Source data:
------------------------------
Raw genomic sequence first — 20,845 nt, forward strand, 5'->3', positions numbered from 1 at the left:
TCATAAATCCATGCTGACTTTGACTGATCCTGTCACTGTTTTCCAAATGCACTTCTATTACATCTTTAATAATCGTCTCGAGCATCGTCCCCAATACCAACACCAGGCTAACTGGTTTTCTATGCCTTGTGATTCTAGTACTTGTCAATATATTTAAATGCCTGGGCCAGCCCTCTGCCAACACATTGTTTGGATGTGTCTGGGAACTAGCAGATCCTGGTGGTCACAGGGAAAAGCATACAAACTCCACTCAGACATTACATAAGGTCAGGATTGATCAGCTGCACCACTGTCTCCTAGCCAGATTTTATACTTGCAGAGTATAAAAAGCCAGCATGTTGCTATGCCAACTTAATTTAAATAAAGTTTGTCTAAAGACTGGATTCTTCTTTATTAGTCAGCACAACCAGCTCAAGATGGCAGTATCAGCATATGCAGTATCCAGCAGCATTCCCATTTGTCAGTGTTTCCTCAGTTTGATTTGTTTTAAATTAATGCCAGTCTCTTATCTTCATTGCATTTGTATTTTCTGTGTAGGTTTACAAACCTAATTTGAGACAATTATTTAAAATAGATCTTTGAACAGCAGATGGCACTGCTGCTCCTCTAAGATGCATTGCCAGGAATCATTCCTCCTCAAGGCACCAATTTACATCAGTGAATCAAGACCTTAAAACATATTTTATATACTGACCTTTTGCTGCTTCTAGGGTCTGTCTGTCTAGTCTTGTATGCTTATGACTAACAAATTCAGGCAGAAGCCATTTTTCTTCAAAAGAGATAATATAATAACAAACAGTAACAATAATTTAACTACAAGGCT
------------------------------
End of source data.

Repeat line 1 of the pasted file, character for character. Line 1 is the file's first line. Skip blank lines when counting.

Raw genomic sequence first — 20,845 nt, forward strand, 5'->3', positions numbered from 1 at the left: